• The questions rouse also: when do we start implementing these for real or are we just over-engineering and never ready to launch?
  • Evaluation and empirical data for real evidences was on the focus a lot.

More will follow. This is quick and dirty now, hopefully I will get more input from people participating in order to get more depth on our summary.

Sunday, September 16, 2007

SIRTEL'07: la raison d'etre

"We use people to find content. We use content to find people."*

On Sept 18 our SIRTEL workshop takes place. It's gonna be "Serious Fun"! Let me just outline why:

SIRTEL'07: Raison d'etre

Recommender systems, as well as social navigation, have been around since the popularisation of WWW, that's some 15-20 years now. The idea is to help people choose the right stuff from a potentially overwhelming set of choices. To facilitate that users could be helped with information from other users, the choices made before (by themselves or similar users), the ratings or reviews other people had done, etc. (Rescnik et al., 1997)

The field of learning technologies has seen recommenders of some sort being discussed and prototyped since the late nineteens. In the review of the field in Manouselis et al (2008) we identified about 10 recommenders, and even more conceptual papers of them, but very little has matierialised so far.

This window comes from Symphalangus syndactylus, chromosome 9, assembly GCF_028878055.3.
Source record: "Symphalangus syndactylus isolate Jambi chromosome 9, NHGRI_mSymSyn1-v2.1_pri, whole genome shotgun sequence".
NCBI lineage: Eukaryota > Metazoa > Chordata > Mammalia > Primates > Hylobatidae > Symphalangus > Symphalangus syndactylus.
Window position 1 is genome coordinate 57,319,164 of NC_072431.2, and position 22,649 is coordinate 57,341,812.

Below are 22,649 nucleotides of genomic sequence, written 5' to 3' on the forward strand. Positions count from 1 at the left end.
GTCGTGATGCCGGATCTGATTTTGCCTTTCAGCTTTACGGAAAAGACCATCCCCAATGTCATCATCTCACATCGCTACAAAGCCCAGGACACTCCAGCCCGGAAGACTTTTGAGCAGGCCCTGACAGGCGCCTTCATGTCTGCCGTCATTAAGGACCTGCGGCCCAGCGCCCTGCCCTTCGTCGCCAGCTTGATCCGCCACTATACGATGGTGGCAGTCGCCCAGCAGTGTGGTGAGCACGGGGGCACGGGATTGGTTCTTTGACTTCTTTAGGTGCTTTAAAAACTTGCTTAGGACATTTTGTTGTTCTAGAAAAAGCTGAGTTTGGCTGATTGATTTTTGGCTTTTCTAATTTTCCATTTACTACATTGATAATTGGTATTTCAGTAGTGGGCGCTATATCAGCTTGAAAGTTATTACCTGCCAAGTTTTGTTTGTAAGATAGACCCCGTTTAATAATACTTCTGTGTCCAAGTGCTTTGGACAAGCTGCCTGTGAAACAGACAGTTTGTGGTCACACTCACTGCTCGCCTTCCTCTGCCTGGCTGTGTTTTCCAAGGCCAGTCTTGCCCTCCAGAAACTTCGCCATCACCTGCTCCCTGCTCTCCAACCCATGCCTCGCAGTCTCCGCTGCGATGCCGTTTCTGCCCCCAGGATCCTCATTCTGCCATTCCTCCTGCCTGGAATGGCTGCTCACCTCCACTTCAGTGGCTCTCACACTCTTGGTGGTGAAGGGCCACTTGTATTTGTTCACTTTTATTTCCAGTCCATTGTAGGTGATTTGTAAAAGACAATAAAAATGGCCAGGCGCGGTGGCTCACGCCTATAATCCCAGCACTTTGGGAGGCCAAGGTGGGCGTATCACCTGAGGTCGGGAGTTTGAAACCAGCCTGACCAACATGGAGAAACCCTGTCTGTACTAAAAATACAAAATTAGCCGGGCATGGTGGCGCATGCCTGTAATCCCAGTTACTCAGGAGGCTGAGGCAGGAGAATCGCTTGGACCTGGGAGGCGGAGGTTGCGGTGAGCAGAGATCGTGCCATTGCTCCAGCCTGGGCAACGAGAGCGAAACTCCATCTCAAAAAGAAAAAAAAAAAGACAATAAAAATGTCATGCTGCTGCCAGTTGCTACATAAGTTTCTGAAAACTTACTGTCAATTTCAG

Since the last few years recommenders have made a second arrival into the discussion topics of technology, or network, enhanced learning. Undoubtedly, this has been influenced by the arrival "Web 2.0" with all its ideas:

- Collaborative tagging, for example, has changed lots of ideas of how metadata should be produced and how static a metadata record should be: it's not anymore one metadata record produced by a librarian, but lots of annotational and attentional metadata by lots of users.

- Other annotations by users that express their subjective judgements have seen a huge growth too, we don't only talk about ratings or reviews in their traditional sense, but also tumbs-up or down, giving pokes to people or objects, etc.

- Social bookmarking, which allows users to create easy references to their own collections of digital resources (photos, books, links, music,..), has given a new dimension to the concept of social navigations. The link between resource-user(-tag) allows users to navigate other people's collections and thus find novel resources. Also, the same resource-user-tag link gives researchers an itch to use this information to group similar users for recommendation purposes, as well as to study the emerging networks.